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Old 02-05-2010, 10:25 AM   #1
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Air compressor question


I am looking at a Framing nailer, along with some finishing nailers. The framing nailer specs show that it needs 4.1 CFM @ 90 psi.

I am looking at a Kobalt 5.5 gallon compressor at Lowe's. It is more than adequate for the finishing nailers but it shows 3.8 CFM @ 90 psi. Will this be adequate for the framing nailer, what results can I expect? This is my first foray into air tools and I am not sure of the tolerances and how specific the CFM number is.

I will be using this for my own projects and possibly to help out a friend now and then. I will be using the framing nailer to stiffen my floors and then will also be installing a hardwood floor. Will this compressor handle a pneumatic stapler/nailer when flooring time comes?

Thanks in advance

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Old 02-05-2010, 11:46 AM   #2
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Air compressor question


The SCFM rating is the volume of air your compressor can maintain at 90 psi. Your nailer rating is higher than the tank, so the tank will run out of air volume and you will have to wait for the compressor to catch up.

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Old 02-05-2010, 11:56 AM   #3
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It will work fine for single nail shots, but if you speed nail, the waiting time will kick in.
I have a 100 pound propane tank with a 'T' installed that is used as a reservoir for air when I have too large of a demand.
Running a single nailer off that compressor will work if you don't break a sweat nailing.
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Old 02-05-2010, 02:02 PM   #4
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Air compressor question


The nailer shows me 4.1 SCFM @ 90 psi for 16 nails per minute. I will not be using this for speed nailing, more for confined areas under my house where I will need the other hand for something other than holding nails. If it is just a question of waiting for a recharge, I am fine with that. But, if it does not drive the nails all the way in, that would bum me out. It says that it has a 70 psi minimum working pressure. I want a portable compressor as the rest of the tools need much less pressure. I don't want to get a monster just for the occasion that I use the framing nailer.

What is the difference between SCFM and CFM? I can't seem to get a good answer.

Thanks, first post here and you guys Rock already!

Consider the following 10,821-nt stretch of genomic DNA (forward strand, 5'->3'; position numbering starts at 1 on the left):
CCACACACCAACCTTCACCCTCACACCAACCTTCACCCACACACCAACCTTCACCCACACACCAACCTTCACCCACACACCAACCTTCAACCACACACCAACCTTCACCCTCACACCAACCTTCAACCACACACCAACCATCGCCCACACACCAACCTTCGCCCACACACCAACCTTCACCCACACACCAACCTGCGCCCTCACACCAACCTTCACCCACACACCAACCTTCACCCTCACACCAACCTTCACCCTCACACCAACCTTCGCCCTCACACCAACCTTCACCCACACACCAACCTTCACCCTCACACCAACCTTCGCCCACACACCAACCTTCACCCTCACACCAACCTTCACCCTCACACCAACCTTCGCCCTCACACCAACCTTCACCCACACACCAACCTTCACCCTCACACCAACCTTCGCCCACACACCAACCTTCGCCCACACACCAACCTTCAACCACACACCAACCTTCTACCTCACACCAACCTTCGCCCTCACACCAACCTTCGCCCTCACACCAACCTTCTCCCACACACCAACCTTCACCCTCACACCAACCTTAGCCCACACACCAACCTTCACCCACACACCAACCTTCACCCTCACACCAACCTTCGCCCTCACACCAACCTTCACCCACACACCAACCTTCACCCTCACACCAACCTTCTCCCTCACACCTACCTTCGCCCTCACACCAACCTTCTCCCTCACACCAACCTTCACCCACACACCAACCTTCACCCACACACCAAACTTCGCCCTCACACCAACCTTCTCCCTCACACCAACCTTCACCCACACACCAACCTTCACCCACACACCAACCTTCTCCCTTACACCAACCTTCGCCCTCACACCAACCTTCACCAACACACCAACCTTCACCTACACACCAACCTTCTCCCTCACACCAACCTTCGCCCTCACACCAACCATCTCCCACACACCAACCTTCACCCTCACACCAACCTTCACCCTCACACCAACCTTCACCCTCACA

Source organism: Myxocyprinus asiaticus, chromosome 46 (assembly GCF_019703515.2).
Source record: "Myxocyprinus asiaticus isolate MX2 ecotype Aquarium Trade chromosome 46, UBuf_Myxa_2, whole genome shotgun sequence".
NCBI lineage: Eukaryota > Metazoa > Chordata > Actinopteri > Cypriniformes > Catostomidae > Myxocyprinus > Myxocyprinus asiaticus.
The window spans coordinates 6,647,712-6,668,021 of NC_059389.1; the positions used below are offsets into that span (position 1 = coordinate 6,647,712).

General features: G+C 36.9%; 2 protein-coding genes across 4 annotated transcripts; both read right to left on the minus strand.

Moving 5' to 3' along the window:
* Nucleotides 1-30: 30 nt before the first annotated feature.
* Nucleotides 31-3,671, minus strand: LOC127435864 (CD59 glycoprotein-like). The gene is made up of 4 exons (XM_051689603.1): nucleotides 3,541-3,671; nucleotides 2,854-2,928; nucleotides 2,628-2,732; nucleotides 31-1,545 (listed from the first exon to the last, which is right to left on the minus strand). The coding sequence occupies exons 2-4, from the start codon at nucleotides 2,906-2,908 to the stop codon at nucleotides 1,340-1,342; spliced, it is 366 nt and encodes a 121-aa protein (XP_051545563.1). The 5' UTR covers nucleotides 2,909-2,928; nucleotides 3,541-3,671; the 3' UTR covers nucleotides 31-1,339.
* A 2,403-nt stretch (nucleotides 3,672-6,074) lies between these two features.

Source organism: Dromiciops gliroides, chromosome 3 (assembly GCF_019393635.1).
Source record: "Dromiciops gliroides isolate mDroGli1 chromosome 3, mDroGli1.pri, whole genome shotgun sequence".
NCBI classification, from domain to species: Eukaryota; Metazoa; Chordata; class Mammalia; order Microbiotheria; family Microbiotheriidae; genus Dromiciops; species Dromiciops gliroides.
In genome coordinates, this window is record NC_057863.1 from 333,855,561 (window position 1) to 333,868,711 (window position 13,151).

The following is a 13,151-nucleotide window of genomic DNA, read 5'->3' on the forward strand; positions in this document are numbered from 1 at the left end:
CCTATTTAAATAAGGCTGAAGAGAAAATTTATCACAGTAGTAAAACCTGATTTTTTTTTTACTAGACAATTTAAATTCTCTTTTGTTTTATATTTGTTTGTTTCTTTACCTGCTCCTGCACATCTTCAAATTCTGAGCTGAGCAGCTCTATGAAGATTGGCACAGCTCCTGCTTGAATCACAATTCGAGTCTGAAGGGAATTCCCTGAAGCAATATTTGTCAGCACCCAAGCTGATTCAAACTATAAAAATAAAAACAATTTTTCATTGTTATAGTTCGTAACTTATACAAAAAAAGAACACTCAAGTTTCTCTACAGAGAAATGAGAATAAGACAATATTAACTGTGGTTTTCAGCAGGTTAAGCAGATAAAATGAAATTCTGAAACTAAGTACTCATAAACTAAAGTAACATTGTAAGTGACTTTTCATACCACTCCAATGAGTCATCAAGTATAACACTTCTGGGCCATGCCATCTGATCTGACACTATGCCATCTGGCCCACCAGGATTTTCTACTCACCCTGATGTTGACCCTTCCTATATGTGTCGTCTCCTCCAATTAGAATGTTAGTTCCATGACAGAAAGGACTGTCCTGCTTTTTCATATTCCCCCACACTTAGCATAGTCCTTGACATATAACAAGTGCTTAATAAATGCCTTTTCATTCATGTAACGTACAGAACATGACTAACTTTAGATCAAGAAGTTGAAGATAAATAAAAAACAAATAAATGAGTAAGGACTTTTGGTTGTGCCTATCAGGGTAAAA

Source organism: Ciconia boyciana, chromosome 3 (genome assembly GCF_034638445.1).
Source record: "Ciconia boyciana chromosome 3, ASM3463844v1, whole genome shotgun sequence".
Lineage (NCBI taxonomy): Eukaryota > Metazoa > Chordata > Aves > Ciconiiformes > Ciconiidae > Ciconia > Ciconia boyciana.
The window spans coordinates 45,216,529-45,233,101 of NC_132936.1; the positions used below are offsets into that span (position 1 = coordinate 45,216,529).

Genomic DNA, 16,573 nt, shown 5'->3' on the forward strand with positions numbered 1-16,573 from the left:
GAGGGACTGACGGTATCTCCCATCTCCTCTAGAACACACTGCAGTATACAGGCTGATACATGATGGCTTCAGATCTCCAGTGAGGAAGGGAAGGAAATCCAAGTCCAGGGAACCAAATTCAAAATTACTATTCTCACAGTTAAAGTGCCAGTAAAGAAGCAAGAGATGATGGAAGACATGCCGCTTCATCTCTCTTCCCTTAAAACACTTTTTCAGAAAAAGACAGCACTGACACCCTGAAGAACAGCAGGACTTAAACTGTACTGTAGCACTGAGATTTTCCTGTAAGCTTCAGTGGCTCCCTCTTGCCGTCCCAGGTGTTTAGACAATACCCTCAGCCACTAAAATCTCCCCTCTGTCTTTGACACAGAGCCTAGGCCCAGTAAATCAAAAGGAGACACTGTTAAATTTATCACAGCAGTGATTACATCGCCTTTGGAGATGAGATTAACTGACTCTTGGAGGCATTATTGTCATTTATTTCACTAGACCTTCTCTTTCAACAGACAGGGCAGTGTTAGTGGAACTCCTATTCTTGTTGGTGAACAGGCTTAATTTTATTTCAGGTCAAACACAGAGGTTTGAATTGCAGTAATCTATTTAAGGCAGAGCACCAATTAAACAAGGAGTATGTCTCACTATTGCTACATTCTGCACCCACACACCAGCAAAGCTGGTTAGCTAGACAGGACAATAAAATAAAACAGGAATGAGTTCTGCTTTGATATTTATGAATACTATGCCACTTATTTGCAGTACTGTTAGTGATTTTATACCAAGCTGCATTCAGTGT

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Old 02-05-2010, 02:28 PM   #5
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Originally Posted by Bamzxz View Post
The nailer shows me 4.1 SCFM @ 90 psi for 16 nails per minute. I will not be using this for speed nailing, more for confined areas under my house where I will need the other hand for something other than holding nails. If it is just a question of waiting for a recharge, I am fine with that. But, if it does not drive the nails all the way in, that would bum me out. It says that it has a 70 psi minimum working pressure. I want a portable compressor as the rest of the tools need much less pressure. I don't want to get a monster just for the occasion that I use the framing nailer.

What is the difference between SCFM and CFM? I can't seem to get a good answer.

Thanks, first post here and you guys Rock already!
Air nailers do not require a constant supply of air, unlike other pneumatic tools. The compressor will supply enough air to operate the nailer properly. It will not be able to keep up with production work.

SCFM (Standard Cubic Feet Per Minute) and CFM (Cubic Feet Per Minute) are interchangeable for air compressors.

For a framing gun get a full head nailer and check into the combo deals for a compressor and nailers, their prices are hard to beat.
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Old 02-05-2010, 02:37 PM   #6
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47__47 - Thanks. I have looked for combos with the compressors but they are all with finish or brad nailers. I have the Iron Force 4-pack from Lowes. Good deal, good reviews, lots of options. Just looking for a good compressor.

Tell Lancaster NY that I said "Hi", if you are in the Southtowns. That is where I grew up, living in NC now. GO BILLS!